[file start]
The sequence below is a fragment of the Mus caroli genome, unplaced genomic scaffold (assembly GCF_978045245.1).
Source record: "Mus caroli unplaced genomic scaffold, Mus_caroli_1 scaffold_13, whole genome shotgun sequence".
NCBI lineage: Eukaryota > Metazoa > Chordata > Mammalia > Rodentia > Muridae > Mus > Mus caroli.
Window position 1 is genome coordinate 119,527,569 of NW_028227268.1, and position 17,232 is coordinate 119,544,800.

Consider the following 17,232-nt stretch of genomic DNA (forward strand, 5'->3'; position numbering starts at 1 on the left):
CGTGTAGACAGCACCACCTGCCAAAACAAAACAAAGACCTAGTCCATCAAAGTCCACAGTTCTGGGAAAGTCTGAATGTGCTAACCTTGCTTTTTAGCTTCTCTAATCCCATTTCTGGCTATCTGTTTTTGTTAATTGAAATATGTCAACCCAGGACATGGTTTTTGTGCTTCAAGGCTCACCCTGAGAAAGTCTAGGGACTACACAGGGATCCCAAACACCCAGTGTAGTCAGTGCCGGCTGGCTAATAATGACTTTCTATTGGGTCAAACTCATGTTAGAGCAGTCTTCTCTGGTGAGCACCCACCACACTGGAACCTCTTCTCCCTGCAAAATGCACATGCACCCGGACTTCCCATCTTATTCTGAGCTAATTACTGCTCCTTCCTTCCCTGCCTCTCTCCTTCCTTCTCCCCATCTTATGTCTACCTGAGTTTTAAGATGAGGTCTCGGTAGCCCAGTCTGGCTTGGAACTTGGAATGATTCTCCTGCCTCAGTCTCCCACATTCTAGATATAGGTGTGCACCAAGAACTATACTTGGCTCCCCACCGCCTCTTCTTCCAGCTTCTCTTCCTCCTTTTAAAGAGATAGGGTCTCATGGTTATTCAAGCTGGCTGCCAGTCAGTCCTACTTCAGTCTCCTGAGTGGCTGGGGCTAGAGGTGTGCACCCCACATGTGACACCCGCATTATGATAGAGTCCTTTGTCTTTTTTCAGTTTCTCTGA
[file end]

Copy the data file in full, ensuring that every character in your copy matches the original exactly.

The sequence below is a fragment of the Mus caroli genome, unplaced genomic scaffold (assembly GCF_978045245.1).
Source record: "Mus caroli unplaced genomic scaffold, Mus_caroli_1 scaffold_13, whole genome shotgun sequence".
NCBI lineage: Eukaryota > Metazoa > Chordata > Mammalia > Rodentia > Muridae > Mus > Mus caroli.
Window position 1 is genome coordinate 119,527,569 of NW_028227268.1, and position 17,232 is coordinate 119,544,800.

Consider the following 17,232-nt stretch of genomic DNA (forward strand, 5'->3'; position numbering starts at 1 on the left):
CGTGTAGACAGCACCACCTGCCAAAACAAAACAAAGACCTAGTCCATCAAAGTCCACAGTTCTGGGAAAGTCTGAATGTGCTAACCTTGCTTTTTAGCTTCTCTAATCCCATTTCTGGCTATCTGTTTTTGTTAATTGAAATATGTCAACCCAGGACATGGTTTTTGTGCTTCAAGGCTCACCCTGAGAAAGTCTAGGGACTACACAGGGATCCCAAACACCCAGTGTAGTCAGTGCCGGCTGGCTAATAATGACTTTCTATTGGGTCAAACTCATGTTAGAGCAGTCTTCTCTGGTGAGCACCCACCACACTGGAACCTCTTCTCCCTGCAAAATGCACATGCACCCGGACTTCCCATCTTATTCTGAGCTAATTACTGCTCCTTCCTTCCCTGCCTCTCTCCTTCCTTCTCCCCATCTTATGTCTACCTGAGTTTTAAGATGAGGTCTCGGTAGCCCAGTCTGGCTTGGAACTTGGAATGATTCTCCTGCCTCAGTCTCCCACATTCTAGATATAGGTGTGCACCAAGAACTATACTTGGCTCCCCACCGCCTCTTCTTCCAGCTTCTCTTCCTCCTTTTAAAGAGATAGGGTCTCATGGTTATTCAAGCTGGCTGCCAGTCAGTCCTACTTCAGTCTCCTGAGTGGCTGGGGCTAGAGGTGTGCACCCCACATGTGACACCCGCATTATGATAGAGTCCTTTGTCTTTTTTCAGTTTCTCTGA